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2011 repossessions lowest since 2007, says CML

On arrears, there continued to be a modest improvement across all arrears bands (see note 2) in the fourth quarter, and in 2011 as a whole compared with the previous year. At the end of 2011, 159,400 mortgages had arrears equivalent to 2.5% or more of the mortgage balance, 7.5% down from 172,400 at the end of 2010.

Buy-to-let properties accounted for 5,900 of the repossessions in 2011, up from 4,700 in 2010. The overall repossession rate was 0.32% in 2011 – 0.31% on owner-occupied properties, and 0.42% on buy-to-let. This compares with an overall rate of 0.33% in 2010 – 0.32% on owner-occupied properties, and 0.36% on buy-to-let.

The higher repossession rate on buy-to-let is not reflected in the arrears experience, however, with the buy-to-let sector experiencing a lower level of arrears than the owner-occupier sector. While the 3 months arrears rate stood at 1.98% of all mortgages at the end of 2011, the proportion was higher among owner-occupiers (2.06%) than among buy-to-let mortgage holders (1.38% if receiver of rent cases were excluded; 1.79% if included).

Although arrears and repossessions throughout 2011 were fairly stable, the CML has no current plans to revise its current 2012 forecasts for the year. Worsening unemployment and continuing pressures on the cost of living seem likely to result in some further deterioration in the position of households in 2012. The CML anticipates that this is likely to result in around 45,000 repossessions and around 180,000 mortgages in arrears of 2.5% or more by the end of the year.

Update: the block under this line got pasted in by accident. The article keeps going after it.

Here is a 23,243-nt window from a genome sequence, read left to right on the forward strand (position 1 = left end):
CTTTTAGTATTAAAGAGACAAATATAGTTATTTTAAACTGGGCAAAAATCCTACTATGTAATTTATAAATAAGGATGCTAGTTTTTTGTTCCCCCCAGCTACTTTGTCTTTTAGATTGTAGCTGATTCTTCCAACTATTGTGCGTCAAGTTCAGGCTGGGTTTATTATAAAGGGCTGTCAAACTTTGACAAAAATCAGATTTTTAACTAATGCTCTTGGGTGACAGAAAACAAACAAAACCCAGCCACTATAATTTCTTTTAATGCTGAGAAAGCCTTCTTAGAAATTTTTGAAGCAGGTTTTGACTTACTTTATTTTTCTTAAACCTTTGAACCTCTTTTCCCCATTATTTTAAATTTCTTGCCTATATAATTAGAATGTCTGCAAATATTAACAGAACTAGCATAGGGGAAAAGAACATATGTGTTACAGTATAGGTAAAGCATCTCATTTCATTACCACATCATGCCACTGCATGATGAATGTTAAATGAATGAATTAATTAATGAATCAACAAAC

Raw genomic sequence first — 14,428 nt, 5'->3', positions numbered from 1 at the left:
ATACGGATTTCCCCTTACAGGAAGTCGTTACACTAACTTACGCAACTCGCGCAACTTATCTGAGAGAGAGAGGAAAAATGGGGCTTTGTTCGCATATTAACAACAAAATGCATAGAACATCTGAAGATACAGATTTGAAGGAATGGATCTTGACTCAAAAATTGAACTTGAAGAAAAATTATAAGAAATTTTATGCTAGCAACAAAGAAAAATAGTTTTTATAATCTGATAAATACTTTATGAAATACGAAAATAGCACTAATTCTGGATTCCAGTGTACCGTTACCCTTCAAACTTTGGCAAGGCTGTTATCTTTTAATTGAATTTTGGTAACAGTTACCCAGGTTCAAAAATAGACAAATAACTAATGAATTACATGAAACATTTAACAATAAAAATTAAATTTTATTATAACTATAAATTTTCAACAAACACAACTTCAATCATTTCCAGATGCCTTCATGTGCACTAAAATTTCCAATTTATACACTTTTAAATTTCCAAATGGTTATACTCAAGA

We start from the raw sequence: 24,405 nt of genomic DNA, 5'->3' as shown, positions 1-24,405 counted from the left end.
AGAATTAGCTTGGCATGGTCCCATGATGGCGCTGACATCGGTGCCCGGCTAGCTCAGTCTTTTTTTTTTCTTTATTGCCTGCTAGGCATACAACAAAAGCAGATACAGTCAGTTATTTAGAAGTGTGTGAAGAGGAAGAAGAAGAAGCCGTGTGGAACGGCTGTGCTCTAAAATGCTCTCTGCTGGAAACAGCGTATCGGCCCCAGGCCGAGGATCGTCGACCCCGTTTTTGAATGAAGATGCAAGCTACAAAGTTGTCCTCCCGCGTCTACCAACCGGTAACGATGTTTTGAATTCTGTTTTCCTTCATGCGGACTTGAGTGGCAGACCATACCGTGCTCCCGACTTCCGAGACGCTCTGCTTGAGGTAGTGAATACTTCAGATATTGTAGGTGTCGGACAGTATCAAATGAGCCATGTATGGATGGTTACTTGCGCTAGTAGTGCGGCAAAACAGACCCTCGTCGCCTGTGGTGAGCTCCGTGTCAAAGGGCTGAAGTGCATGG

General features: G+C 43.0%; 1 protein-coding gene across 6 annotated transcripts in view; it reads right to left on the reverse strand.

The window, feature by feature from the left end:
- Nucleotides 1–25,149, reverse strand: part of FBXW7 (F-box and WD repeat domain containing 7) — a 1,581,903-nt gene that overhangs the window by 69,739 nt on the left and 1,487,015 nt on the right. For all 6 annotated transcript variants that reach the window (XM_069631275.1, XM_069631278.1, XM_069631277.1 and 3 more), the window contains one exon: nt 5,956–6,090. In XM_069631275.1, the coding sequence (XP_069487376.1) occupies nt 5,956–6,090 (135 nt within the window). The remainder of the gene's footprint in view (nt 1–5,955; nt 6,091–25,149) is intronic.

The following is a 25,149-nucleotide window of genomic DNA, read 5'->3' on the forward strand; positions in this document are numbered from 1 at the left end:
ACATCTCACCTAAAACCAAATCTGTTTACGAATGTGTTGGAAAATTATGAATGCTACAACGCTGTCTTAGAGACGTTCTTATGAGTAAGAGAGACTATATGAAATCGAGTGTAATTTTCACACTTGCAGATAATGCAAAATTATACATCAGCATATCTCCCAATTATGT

CML director general Paul Smee said:

"Low interest rates and good arrears management by lenders are helping the vast majority of those borrowers who face difficulties to keep their homes and get back on track. This will continue, but in the face of wider economic difficulties and rising unemployment, we are concerned that there will be a higher number of people facing more serious problems in 2012.

"Anyone worried about their finances should talk to their mortgage lender and take advice on their other debts as soon as possible. This will give them the best possible chance of staying in their home even if they have a spell of financial difficulty. Forbearance cannot be indefinite; but for most households arrears are temporary and can be resolved."

Stuart Law, Chief Executive of buy-to-let specialists Assetz, said:

“Investors are returning to UK property in droves, encouraged by a greater number of affordable buy-to-let mortgage products and continued low returns on savings in the bank. Assetz is seeing 2,000 new investors on average every month, all eager to dip a toe into this burgeoning market.

“Although some landlords have seen minimal capital growth on their investments in the last few years, they look set to continue to benefit from excellent rental returns. Rents are currently between 10% and 20% higher than in 2006 with yields of 8% readily available. A shortage of property in the capital and other major cities such as Manchester, Liverpool and Leeds will continue to drive up rents, with supply unlikely to ever meet demand. This will continue to underpin the buy-to-let market in the coming years.”

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